A ‘Mix’ of improv and physical comedy

By Khadijah Yasin

It wouldn’t be a Mixed Signals show unless someone pretended to be an inflatable watermelon. During their first show of the semester, the College’s improv comedy troupe enacted many wacky tales on Sunday, Sept. 13, in the Library Auditorium.

Members utilize student feedback during skits. (Heiner Fallas / Staff Photographer)
Members utilize student feedback during skits. (Heiner Fallas / Staff Photographer)

The Mixed Signals always come up with completely original material for each of their performances. Made up of 10 members ranging from sophomores to seniors, the troupe found the perfect balance of sarcasm and humor. Their energy was contagious and livened up the room immediately.

Very little is off limits at one of their shows — a memorable skit of the night occurred when a cast member pretended to be a drunken grandchild cleaning barnacles from a boat. More importantly, they always kept their skits interesting and allowed the crowd to get involved.

They utilized crowd feedback and based entire skits off words shouted out by audience members. Continue reading

CUB Alt hosts first soloist night of the semester

By Morgan Lubner

Nervous student performers and antsy friends gathered in the Brower Student Center on Friday, Sept. 18, for the first student soloist night of the semester.

Hosted by CUB Alt, the event gives aspiring musicians the chance to gain experience performing in a supportive, relaxing environment. Three soloists signed up to perform and showcase their various talents in front of peers and parents, some for the first time ever.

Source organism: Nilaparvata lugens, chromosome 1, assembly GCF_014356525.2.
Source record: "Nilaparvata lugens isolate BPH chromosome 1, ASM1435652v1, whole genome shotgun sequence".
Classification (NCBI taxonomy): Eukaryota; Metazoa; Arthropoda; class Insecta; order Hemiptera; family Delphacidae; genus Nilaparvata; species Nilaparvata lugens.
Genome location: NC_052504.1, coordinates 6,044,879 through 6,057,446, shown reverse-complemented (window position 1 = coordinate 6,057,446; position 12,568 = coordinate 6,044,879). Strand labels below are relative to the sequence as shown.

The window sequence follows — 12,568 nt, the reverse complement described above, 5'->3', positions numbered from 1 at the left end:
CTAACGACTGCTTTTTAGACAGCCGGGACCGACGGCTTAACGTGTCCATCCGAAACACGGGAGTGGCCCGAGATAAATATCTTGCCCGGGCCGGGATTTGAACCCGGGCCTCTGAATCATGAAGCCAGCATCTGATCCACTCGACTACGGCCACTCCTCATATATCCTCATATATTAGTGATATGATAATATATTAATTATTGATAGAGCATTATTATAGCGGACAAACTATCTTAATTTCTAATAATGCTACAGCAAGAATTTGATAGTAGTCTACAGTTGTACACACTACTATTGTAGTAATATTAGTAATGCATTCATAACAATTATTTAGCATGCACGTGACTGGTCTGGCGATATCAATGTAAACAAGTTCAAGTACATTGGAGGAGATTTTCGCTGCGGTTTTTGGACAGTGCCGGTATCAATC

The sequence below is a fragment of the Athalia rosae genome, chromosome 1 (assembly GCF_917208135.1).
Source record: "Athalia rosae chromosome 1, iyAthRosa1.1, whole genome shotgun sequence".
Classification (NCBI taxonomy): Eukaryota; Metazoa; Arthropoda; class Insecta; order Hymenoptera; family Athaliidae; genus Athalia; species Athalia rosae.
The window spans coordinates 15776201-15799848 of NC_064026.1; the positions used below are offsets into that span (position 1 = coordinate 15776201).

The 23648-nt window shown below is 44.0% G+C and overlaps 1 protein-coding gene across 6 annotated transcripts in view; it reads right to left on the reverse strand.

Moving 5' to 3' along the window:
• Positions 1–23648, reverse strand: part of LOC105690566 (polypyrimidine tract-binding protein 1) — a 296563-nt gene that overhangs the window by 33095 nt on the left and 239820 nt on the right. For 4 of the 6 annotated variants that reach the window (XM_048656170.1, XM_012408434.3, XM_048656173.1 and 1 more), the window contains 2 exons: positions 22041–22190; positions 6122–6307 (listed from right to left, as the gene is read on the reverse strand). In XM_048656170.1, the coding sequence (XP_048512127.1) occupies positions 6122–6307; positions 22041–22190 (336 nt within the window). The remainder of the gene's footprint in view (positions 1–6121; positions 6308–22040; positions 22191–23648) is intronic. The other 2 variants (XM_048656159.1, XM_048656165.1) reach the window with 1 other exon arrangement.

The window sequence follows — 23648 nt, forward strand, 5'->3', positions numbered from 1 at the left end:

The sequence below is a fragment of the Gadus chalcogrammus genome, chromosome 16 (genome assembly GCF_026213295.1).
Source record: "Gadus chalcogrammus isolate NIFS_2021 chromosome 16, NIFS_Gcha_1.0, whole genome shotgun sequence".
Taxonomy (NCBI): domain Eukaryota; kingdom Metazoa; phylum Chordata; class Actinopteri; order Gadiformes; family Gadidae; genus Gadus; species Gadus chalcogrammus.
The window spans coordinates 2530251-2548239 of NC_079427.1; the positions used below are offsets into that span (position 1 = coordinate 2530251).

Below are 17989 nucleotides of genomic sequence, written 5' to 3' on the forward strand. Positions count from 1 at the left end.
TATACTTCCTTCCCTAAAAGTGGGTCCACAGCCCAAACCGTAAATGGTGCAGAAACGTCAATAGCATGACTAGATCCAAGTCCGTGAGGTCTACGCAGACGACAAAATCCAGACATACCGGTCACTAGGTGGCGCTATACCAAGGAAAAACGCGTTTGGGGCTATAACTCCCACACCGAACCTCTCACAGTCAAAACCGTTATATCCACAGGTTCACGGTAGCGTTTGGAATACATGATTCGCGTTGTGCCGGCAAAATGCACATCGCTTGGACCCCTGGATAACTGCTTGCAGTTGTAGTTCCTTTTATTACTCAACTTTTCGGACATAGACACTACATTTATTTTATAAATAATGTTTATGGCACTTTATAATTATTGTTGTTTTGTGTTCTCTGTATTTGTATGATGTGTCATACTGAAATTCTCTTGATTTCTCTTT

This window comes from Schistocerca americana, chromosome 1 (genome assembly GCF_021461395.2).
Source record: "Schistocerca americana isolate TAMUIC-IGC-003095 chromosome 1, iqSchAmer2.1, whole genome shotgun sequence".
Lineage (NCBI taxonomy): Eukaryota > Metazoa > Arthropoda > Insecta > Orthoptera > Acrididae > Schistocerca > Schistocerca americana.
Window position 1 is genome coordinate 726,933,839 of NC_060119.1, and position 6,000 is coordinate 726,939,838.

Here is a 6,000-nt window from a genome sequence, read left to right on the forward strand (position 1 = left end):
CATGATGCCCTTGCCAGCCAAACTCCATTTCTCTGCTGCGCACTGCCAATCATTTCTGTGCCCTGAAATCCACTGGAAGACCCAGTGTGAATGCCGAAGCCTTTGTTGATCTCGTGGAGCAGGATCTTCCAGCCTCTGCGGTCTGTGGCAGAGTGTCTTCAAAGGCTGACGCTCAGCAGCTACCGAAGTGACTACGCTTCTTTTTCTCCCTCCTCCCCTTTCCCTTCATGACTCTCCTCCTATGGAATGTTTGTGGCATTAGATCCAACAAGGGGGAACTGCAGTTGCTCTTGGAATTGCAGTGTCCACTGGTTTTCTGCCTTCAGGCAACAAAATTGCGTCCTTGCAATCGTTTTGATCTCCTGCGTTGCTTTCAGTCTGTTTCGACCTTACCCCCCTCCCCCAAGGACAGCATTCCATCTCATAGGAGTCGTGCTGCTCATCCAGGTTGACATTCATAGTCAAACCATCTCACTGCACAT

Avallone performs on stage for the first time in front of his peers. (Kim Iannarone / Photo Editor)
Avallone performs on stage for the first time in front of his peers. (Kim Iannarone / Photo Editor)

The first artist was Jade Tungul, a freshman communications major who sang and played her guitar for the crowd. She performed six songs in total, five covers and one original piece she wrote just the week before. Continue reading


Student skits come down to the ‘Wire’

By Annette Espinoza

With an army of 50 plus students split into five teams, an aggressive council of seven arbiters running on caffeine and a 24-hour deadline, students at the College put together and performed several plays that made for yet another wacky night at WIRED.

Students write and perform in skits based on popular websites like (Kim Iannarone / Photo Editor)
Students write and perform in skits based on popular websites like (Kim Iannarone / Photo Editor)

The biannual event, which was held in the Decker Social Space on Saturday, Sept. 19, expressed unique collaborative work from a dynamic group of student writers, eccentric actors and directors willing to sacrifice a whole 24 hours to craft six plays from scratch and then perform them on stage in front of a live audience.

This troupe of brave students compete to the theatrical death in hopes to win best actress, director, writer and stage manager. This year’s theme was based on websites and included a subgenre of the five senses. Outrageous twists were incorporated into the skits such as a “Gossip Girl” scandal, tweets from arbiters’ Twitter accounts and even treating a normal word like a curse word.

Who knew “Dalai Lama” was such a great filler for an insult?

“We spend weeks in advance thinking of really out-of-the-box things” said arbiter Cat Janis, a sophomore psychology major. Continue reading